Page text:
Who We Are
The Really Terrible Orchestra of Pennsylvania, or RTO-PA for short, provides an environment for musicians of all skill levels to make music without the pressures of feeling uncomfortable during rehearsals and performing. RTO-PA strives to be as open and inclusive as possible, placing the emphasis on “community” in “community orchestra.” We all share in the love of music and performing for others.
RTO-PA is comprised of approximately 70 to 75 local musicians ranging in age from the 20's to the 90's. RTO-PA provides the opportunity to both amateur musicians as well as seasoned professionals to advance or maintain their orchestral playing competency. The musicians, many who are retired, have played, or currently play with the Lehigh Valley Pops, Macungie Band, Allentown Symphony Orchestra, Moravian University Orchestra, Reading Philharmonic Orchestra, Reading Pops Orchestra, Swing Fever Dance Band, Allentown Municipal Band and Pioneer Band.
Colleen Schoneveld, founder, violinist, and current board member brought the concept of the “Really Terrible Orchestra” to the Lehigh Valley. The RTO-PA is modeled after the Scottish RTO founded in 1995 by Peter Stevenson and Alexander McCall Smith who were inspired by the enjoyment their children had playing in their school orchestra. They decided to look for a local amateur orchestra to play music with for fun but found no such thing and ended up establishing the first Really Terrible Orchestra.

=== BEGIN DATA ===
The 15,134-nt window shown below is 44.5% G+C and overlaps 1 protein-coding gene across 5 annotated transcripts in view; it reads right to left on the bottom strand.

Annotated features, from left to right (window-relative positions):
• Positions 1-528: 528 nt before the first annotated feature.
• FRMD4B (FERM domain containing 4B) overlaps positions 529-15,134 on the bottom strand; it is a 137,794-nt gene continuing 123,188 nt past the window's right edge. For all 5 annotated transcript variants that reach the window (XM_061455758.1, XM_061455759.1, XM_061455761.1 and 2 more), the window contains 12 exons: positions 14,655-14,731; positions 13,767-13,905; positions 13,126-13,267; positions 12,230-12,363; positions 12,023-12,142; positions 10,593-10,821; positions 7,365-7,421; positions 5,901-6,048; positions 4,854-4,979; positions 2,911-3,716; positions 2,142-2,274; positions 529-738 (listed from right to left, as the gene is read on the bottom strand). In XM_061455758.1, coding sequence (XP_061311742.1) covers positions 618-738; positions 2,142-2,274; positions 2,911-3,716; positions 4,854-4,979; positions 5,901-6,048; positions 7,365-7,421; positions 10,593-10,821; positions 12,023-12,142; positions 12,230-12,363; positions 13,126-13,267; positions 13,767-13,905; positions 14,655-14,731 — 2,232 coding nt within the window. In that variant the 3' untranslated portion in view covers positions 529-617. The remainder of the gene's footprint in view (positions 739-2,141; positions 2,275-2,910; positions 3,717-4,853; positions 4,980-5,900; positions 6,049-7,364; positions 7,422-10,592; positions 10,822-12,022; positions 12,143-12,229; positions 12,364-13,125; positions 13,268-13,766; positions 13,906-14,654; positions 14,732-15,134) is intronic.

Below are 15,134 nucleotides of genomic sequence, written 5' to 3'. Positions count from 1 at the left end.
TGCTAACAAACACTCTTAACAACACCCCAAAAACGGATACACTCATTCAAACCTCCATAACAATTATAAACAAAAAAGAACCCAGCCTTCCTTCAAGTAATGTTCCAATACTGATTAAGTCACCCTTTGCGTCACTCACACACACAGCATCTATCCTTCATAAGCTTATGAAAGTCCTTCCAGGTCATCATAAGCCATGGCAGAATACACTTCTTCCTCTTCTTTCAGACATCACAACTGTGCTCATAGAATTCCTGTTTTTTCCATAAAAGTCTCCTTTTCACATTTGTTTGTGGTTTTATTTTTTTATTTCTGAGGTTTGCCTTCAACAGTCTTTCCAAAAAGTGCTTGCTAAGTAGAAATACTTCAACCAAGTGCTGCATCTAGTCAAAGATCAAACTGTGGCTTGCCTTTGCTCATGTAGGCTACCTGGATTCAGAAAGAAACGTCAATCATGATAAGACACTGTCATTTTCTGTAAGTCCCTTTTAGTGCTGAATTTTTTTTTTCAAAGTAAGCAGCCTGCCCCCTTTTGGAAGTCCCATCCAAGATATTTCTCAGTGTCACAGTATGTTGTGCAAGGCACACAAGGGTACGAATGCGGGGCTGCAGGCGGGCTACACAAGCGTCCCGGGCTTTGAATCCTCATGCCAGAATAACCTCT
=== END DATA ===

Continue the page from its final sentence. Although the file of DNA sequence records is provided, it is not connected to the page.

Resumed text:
The mission of RTO-PA is to provide an opportunity to better our talents as musicians, which in turn allows us to bring the joy of music to our community. By providing people of all musical levels an educational venue and a non-judgmental atmosphere of compassion and encouragement, the RTO-PA seeks to:
Expand music education and music appreciation to the adult population.
Provide lapsed musicians with an opportunity to regain and hone their skills.
Provide a pleasant and stimulating environment for adults of the community who wish to participate in community concert orchestra activities.
Provide experienced musicians the opportunity to learn and master new instruments.
Train amateur musicians in orchestral protocol and orchestral literature and provide the tools necessary for collaborative music making.
Provide cultural enrichment and music education to the community by publicly performing varied repertoire.